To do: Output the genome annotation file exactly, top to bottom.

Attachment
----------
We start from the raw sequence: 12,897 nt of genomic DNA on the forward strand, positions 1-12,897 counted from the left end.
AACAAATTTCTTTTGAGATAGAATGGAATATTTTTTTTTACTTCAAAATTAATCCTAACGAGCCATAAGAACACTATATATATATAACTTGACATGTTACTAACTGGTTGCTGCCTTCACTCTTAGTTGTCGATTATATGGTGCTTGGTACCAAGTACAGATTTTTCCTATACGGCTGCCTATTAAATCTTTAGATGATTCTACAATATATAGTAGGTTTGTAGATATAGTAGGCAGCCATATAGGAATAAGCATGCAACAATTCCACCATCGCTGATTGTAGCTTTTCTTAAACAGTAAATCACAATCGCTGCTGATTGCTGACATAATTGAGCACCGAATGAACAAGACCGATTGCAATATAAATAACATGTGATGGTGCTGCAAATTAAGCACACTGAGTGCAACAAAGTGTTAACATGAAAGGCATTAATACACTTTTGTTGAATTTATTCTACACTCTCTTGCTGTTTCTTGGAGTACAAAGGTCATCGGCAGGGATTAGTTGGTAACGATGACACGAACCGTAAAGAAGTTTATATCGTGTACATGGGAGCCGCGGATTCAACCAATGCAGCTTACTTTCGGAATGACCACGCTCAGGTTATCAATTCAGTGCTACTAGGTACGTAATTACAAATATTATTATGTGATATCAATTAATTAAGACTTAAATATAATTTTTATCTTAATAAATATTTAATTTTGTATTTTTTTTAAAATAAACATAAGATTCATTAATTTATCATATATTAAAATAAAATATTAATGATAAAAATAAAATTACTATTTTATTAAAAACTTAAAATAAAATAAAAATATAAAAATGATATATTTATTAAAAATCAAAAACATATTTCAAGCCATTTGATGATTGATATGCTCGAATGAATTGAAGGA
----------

We start from the raw sequence: 12,897 nt of genomic DNA on the forward strand, positions 1-12,897 counted from the left end.
AACAAATTTCTTTTGAGATAGAATGGAATATTTTTTTTTACTTCAAAATTAATCCTAACGAGCCATAAGAACACTATATATATATAACTTGACATGTTACTAACTGGTTGCTGCCTTCACTCTTAGTTGTCGATTATATGGTGCTTGGTACCAAGTACAGATTTTTCCTATACGGCTGCCTATTAAATCTTTAGATGATTCTACAATATATAGTAGGTTTGTAGATATAGTAGGCAGCCATATAGGAATAAGCATGCAACAATTCCACCATCGCTGATTGTAGCTTTTCTTAAACAGTAAATCACAATCGCTGCTGATTGCTGACATAATTGAGCACCGAATGAACAAGACCGATTGCAATATAAATAACATGTGATGGTGCTGCAAATTAAGCACACTGAGTGCAACAAAGTGTTAACATGAAAGGCATTAATACACTTTTGTTGAATTTATTCTACACTCTCTTGCTGTTTCTTGGAGTACAAAGGTCATCGGCAGGGATTAGTTGGTAACGATGACACGAACCGTAAAGAAGTTTATATCGTGTACATGGGAGCCGCGGATTCAACCAATGCAGCTTACTTTCGGAATGACCACGCTCAGGTTATCAATTCAGTGCTACTAGGTACGTAATTACAAATATTATTATGTGATATCAATTAATTAAGACTTAAATATAATTTTTATCTTAATAAATATTTAATTTTGTATTTTTTTTAAAATAAACATAAGATTCATTAATTTATCATATATTAAAATAAAATATTAATGATAAAAATAAAATTACTATTTTATTAAAAACTTAAAATAAAATAAAAATATAAAAATGATATATTTATTAAAAATCAAAAACATATTTCAAGCCATTTGATGATTGATATGCTCGAATGAATTGAAGGA